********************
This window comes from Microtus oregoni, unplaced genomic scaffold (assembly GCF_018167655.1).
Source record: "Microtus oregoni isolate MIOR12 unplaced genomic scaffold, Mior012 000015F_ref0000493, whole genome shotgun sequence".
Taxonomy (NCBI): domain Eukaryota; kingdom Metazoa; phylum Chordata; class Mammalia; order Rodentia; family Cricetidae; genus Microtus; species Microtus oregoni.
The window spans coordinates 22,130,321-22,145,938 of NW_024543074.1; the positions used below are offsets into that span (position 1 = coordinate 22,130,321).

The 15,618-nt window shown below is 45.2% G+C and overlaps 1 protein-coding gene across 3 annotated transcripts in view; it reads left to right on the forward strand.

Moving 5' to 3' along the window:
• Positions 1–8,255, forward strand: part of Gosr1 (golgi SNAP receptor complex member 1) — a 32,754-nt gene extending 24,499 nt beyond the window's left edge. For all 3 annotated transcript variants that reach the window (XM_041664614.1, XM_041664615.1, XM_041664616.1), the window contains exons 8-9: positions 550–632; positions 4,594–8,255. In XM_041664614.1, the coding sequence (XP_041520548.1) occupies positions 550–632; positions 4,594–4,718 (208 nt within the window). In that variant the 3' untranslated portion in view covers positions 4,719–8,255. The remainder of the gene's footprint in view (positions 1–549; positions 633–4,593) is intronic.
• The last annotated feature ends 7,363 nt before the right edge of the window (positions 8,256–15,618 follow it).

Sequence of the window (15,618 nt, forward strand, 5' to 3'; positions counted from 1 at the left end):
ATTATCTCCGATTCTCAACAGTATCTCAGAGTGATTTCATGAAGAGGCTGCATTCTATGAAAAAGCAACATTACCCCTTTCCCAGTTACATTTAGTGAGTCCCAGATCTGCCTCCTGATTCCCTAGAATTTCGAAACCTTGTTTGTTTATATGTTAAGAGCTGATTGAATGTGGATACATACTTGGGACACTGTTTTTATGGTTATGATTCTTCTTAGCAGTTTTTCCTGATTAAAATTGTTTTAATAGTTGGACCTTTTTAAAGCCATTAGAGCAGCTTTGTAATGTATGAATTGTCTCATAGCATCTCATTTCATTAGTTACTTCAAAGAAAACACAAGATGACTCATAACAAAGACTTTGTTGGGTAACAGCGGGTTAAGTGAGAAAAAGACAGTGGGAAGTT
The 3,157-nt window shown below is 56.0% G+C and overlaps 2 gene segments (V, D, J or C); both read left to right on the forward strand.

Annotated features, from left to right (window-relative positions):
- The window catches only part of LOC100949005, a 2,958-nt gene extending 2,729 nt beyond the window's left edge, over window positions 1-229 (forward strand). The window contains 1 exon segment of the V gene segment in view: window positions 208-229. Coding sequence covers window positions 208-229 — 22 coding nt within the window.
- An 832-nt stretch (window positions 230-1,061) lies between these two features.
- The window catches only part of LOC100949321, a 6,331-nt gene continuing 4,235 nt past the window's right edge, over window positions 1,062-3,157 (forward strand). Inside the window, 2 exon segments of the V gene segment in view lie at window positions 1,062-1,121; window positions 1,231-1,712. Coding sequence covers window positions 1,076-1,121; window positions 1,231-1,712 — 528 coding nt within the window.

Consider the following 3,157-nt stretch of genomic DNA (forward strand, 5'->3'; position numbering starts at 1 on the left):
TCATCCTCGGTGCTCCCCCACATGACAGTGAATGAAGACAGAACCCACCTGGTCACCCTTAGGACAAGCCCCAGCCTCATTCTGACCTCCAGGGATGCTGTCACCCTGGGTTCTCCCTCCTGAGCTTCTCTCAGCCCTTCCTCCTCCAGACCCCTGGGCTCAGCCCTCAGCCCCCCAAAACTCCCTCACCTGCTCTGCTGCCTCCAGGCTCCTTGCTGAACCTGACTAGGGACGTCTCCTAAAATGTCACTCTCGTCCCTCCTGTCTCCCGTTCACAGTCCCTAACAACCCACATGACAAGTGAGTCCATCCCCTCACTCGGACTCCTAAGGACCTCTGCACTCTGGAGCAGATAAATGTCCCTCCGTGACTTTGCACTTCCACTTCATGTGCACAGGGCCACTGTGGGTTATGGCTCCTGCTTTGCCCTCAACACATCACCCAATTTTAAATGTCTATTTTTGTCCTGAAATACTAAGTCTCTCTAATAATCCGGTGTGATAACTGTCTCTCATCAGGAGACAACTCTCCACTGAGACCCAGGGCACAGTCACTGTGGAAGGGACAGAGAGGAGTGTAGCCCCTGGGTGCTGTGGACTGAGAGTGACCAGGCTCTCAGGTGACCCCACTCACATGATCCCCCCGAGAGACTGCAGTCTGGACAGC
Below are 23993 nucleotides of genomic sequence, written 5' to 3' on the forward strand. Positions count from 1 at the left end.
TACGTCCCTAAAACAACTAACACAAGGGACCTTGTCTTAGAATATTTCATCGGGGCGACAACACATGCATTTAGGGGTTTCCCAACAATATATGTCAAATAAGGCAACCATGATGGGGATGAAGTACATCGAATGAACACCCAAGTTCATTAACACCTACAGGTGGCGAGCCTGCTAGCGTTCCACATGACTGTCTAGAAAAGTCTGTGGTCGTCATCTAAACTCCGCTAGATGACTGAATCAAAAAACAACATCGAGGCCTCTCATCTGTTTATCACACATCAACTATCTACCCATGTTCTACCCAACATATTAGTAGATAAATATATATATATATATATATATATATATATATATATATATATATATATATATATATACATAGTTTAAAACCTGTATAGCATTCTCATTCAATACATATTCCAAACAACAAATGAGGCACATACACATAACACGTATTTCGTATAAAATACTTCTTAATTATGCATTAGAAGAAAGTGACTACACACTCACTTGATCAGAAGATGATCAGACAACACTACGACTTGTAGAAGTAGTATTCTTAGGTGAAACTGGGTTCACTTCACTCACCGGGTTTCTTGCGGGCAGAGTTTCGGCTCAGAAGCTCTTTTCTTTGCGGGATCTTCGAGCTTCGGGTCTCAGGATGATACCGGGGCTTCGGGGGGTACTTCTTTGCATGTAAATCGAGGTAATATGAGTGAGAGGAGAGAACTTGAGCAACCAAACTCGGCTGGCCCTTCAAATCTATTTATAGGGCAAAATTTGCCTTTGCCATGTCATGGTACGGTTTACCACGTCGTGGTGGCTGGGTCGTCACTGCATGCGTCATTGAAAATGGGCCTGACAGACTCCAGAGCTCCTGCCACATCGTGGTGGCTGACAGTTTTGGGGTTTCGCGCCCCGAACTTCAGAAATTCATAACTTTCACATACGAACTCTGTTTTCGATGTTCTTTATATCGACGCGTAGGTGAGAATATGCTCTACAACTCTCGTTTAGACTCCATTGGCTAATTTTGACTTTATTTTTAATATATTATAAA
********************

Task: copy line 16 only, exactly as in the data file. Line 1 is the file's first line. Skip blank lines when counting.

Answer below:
Consider the following 3,157-nt stretch of genomic DNA (forward strand, 5'->3'; position numbering starts at 1 on the left):